These doors and windows were used to build a jail on the Northwest corner of Huachuca & 5th Street during April – May 1938. Needing jail material, Benson obtained approval to remove cell doors & windows from the no longer used jail in . . . — Map (db m48508) HM
41Arizona (Cochise County), Benson — Benson Pioneer CemeteryKnown as "7th Street Cemetery" — 1881-1975 —
This land was deeded to the City of Benson as a cemetery by the Pacific Improvement Company, the California based land company of the Southern Pacific Railroad, in March 1929. Burial plots were sold to residents by the City of Benson and the . . . — Map (db m48512) HM
42Arizona (Cochise County), Benson — Four miles southeast at Council RocksApache peace treaty with Cochise was ratified in 1872
Near Dragoon Springs on October 12, 1872, General O.O. Howard and Cochise, Chief of the Chiricahua Apache Indians, ratified a peace treaty ending years of warfare between that tribe and the white settlers. Cochise's stronghold was hidden deep in the . . . — Map (db m27877) HM
43Arizona (Cochise County), Benson — Mormon BattalionLDS Church
Dec 14, 1846 Last camp on San Pedro Turned west toward Tucson Erected 1960 — Map (db m27878) HM
44Arizona (Cochise County), Bisbee — Brewery Gulch
In the early 1900's the rough edges of Bisbee's mining camps could be found here in notorious Brewery Gulch with its dozens of saloons, gambling halls and crib houses. The street got its name from a common activity in Bisbee's early days, . . . — Map (db m28278) HM
45Arizona (Cochise County), Bisbee — Calumet and Arizona Mining Company Office Building
The Calumet and Arizona Mining Company developed a new town site in this area in 1905 to ensure the continued success of its mining interests. Using the "City Beautiful" model, the new town site – Warren – provided affordable housing. In . . . — Map (db m48574) HM
46Arizona (Cochise County), Bisbee — City of Bisbee Warrior Memorial
The City of Bisbee honors by this memorial her warriors who died in defense of the principles of American Democracy against enemies of freedom in World War I, World War II, the Korean War and the War in Vietnam that their patriotic sacrifice will be . . . — Map (db m28279) WM
47Arizona (Cochise County), Bisbee — Copper Queen Plaza
The extent of the power and influence of the copper mining industry in Bisbee's early history is evident here in the Copper Queen Plaza. The buildings were built by the Copper Queen Consolidated Mining Company, later to become Phelps Dodge . . . — Map (db m28276) HM
48Arizona (Cochise County), Bisbee — Discovery of Ore
.......On this site in the year of 1877, Sgt. Jack Dunn, with a detail of the Tenth U.S. Cavalry pursuing renegade Apaches, discovered rich out croppings of copper & silver ore. The discovery led to the staking of the first mining claim & the . . . — Map (db m48561) HM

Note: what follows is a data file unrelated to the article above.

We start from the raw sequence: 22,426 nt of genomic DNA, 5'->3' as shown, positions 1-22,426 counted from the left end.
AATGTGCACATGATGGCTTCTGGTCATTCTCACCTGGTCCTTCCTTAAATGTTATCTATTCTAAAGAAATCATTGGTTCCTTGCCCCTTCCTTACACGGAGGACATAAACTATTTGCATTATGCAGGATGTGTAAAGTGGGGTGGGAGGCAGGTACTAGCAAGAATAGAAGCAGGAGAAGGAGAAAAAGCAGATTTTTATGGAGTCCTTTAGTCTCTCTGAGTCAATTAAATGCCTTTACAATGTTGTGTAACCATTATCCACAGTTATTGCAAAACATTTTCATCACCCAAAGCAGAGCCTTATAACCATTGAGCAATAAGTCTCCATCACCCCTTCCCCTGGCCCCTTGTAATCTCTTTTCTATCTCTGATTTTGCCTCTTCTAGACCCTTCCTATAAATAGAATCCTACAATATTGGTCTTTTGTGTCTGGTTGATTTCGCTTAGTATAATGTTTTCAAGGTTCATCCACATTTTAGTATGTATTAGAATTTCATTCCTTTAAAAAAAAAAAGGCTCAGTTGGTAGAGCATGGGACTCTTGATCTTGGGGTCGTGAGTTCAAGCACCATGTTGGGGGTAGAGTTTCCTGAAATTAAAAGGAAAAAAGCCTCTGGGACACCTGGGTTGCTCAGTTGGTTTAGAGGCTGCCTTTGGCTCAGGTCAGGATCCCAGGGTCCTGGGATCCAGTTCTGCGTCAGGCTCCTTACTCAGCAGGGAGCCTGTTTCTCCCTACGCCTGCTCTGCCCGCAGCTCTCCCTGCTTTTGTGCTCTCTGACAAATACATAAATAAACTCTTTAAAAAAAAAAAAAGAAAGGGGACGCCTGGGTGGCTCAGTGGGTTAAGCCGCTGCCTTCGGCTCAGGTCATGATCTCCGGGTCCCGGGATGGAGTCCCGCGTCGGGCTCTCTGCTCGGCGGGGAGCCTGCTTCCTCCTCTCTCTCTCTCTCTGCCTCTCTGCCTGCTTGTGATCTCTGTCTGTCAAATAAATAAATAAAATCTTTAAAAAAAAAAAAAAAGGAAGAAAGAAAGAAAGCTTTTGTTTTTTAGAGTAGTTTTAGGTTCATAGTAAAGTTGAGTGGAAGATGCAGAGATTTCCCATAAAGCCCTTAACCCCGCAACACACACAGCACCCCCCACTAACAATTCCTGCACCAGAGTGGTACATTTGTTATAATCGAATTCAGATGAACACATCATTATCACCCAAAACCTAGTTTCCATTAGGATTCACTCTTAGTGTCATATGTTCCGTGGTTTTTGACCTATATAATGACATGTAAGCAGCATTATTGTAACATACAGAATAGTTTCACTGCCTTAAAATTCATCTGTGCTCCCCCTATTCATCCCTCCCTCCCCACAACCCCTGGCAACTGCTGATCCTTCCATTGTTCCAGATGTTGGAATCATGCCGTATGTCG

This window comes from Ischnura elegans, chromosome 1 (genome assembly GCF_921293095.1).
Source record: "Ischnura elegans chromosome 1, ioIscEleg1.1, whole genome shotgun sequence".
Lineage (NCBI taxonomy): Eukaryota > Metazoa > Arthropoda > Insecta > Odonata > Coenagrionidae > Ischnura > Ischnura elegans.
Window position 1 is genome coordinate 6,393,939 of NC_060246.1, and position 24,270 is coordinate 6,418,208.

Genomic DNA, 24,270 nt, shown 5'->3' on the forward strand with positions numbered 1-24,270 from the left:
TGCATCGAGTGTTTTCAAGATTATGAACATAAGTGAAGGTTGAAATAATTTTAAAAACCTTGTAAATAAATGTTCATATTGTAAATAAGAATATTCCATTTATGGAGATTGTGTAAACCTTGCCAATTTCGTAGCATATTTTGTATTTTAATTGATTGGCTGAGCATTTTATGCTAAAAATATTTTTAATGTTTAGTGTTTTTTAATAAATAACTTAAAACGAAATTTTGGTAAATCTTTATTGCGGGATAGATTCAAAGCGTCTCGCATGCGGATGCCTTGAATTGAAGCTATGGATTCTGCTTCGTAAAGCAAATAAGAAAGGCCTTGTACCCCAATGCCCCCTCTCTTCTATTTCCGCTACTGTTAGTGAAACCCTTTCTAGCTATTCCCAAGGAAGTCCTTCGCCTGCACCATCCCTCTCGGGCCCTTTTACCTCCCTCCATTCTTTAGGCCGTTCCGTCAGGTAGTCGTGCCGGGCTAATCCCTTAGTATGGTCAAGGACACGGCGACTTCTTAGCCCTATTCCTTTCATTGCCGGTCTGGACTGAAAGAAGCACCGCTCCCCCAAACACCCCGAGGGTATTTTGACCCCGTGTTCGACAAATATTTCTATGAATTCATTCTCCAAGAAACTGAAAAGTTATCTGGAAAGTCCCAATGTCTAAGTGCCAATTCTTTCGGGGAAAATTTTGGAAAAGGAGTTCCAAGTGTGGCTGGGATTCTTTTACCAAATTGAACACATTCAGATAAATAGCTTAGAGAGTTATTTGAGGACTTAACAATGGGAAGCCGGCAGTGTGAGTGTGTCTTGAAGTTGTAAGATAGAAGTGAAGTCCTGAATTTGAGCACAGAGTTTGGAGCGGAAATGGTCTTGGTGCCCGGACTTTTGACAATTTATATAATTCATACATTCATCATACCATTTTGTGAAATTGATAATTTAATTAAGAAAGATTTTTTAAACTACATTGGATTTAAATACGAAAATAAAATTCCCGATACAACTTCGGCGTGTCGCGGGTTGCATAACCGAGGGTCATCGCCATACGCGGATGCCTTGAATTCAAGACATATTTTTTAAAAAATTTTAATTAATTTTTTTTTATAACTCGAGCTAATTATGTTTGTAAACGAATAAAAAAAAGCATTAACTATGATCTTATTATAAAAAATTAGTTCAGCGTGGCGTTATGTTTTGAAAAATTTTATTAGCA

49Arizona (Cochise County), Bisbee — Mule Pass
Front of obelisk Road Constructed by Prison Labor 1913-14 Board of Control Geo. W.P. Hunt Governor C. Callaghan Auditor U.R. Osburn Member R.E. Sims Supt of Prison Lamar Orb State Engineer Right side of obelisk . . . — Map (db m48552) HM
50Arizona (Cochise County), Bisbee — Phelps Dodge General Office Building
This building was the general office for the Bisbee operations of Phelps Dodge Corporation from 1895 to 1961. In 1971 it was given to the City of Bisbee by Phelps Dodge and was designated as a National Historic Site by the National Park . . . — Map (db m28275) HM
51Arizona (Cochise County), Bisbee — The Importance Of Copper Mining
Rich copper mines transformed Bisbee from a rough camp in the late 1800's to one of the largest and most cultured cities between St. Louis and San Francisco by the early 1900's. From the time of the discovery of rich surface deposits in 1877 until . . . — Map (db m148689) HM
52Arizona (Cochise County), Bisbee — The Lavender Pit
This open pit mine is named The Lavender Pit In honor of Harrison M. Lavender 1890 – 1952 Who as vice president and general manager of Phelps Dodge Corporation conceived and carried out this plan for making the . . . — Map (db m28281) HM
53Arizona (Cochise County), Bisbee — The Warren Ball Park
Originally constructed of wood in 1908, the Warren Ball Park is the oldest in the state of Arizona and stands as testimony to Bisbee's rich heritage. The Warren Company, a subsidiary of the Calumet & Arizona and Pittsburgh & Superior Mining . . . — Map (db m48573) HM
54Arizona (Cochise County), Bisbee — United States Border StationNaco, Arizona
This property has been placed on the National Register of Historic Places By the United States Department of the Interior — Map (db m28258) HM
55Arizona (Cochise County), Bisbee — Walter Douglas HouseArchitect: Henry C. Trost
Has been placed on the National Register of Historic Places by the United States Department of the Interior. Built 1907 — Map (db m48562) HM
56Arizona (Cochise County), Bowie — Apache Pass
The Road Below We started through Apache Pass, over awful roads, up hill and down. We had to tie the wagon wheels with ropes and then in some places, the men had to stand on the wheels to keep them from turning over. Every man who could . . . — Map (db m101004) HM
57Arizona (Cochise County), Bowie — Apache Pass - A Corridor Through TimeFort Bowie National Historic Site
There are two markers on a single kiosk Apache Pass is a low divide separating the massive Chiricahua Mountains from the Dos Cabezas Mountains. This landscape formed a rugged corridor through which people and goods were moved. The Pass . . . — Map (db m100810) HM
58Arizona (Cochise County), Bowie — Apache Spring
Pottery fragments found around Apache Spring suggest it was used by prehistoric Mogollon Indians before the Apache arrived. Journals of early Spanish explorers described Apache trails radiating from the spring. The Butterfield Trail was constructed . . . — Map (db m100823) HM
59Arizona (Cochise County), Bowie — Bascom-Cochise Meeting Site
After the events on the afternoon of February 4th, Bascom ordered the command to move toward, and fortify, the stage station. According to Sergeant Daniel Robinson: “Our wagons were placed end to end, forming a semicircle, covering . . . — Map (db m100815) HM